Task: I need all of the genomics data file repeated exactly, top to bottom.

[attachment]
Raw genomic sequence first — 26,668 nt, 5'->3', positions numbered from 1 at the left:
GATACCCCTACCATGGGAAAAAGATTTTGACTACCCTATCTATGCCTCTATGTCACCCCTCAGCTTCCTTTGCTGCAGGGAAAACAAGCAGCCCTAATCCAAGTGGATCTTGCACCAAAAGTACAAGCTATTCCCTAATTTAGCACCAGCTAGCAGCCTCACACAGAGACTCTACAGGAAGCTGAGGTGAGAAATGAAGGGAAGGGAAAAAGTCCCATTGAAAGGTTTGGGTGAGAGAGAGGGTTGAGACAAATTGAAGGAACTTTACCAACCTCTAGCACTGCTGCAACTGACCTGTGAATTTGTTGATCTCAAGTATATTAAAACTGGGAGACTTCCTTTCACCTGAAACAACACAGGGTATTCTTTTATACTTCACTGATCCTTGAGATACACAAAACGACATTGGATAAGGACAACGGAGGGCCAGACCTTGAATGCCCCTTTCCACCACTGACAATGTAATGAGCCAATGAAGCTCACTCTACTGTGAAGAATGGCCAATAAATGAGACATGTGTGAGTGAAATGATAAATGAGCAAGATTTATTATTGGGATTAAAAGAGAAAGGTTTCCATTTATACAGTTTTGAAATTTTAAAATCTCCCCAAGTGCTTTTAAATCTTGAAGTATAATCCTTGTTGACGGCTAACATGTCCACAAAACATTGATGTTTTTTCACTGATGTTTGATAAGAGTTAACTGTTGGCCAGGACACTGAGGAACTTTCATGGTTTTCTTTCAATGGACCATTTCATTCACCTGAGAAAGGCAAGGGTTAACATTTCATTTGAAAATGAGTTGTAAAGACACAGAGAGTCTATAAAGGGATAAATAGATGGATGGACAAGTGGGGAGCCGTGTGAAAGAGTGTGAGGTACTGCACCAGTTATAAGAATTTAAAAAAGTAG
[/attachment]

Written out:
Raw genomic sequence first — 26,668 nt, 5'->3', positions numbered from 1 at the left:
GATACCCCTACCATGGGAAAAAGATTTTGACTACCCTATCTATGCCTCTATGTCACCCCTCAGCTTCCTTTGCTGCAGGGAAAACAAGCAGCCCTAATCCAAGTGGATCTTGCACCAAAAGTACAAGCTATTCCCTAATTTAGCACCAGCTAGCAGCCTCACACAGAGACTCTACAGGAAGCTGAGGTGAGAAATGAAGGGAAGGGAAAAAGTCCCATTGAAAGGTTTGGGTGAGAGAGAGGGTTGAGACAAATTGAAGGAACTTTACCAACCTCTAGCACTGCTGCAACTGACCTGTGAATTTGTTGATCTCAAGTATATTAAAACTGGGAGACTTCCTTTCACCTGAAACAACACAGGGTATTCTTTTATACTTCACTGATCCTTGAGATACACAAAACGACATTGGATAAGGACAACGGAGGGCCAGACCTTGAATGCCCCTTTCCACCACTGACAATGTAATGAGCCAATGAAGCTCACTCTACTGTGAAGAATGGCCAATAAATGAGACATGTGTGAGTGAAATGATAAATGAGCAAGATTTATTATTGGGATTAAAAGAGAAAGGTTTCCATTTATACAGTTTTGAAATTTTAAAATCTCCCCAAGTGCTTTTAAATCTTGAAGTATAATCCTTGTTGACGGCTAACATGTCCACAAAACATTGATGTTTTTTCACTGATGTTTGATAAGAGTTAACTGTTGGCCAGGACACTGAGGAACTTTCATGGTTTTCTTTCAATGGACCATTTCATTCACCTGAGAAAGGCAAGGGTTAACATTTCATTTGAAAATGAGTTGTAAAGACACAGAGAGTCTATAAAGGGATAAATAGATGGATGGACAAGTGGGGAGCCGTGTGAAAGAGTGTGAGGTACTGCACCAGTTATAAGAATTTAAAAAAGTAG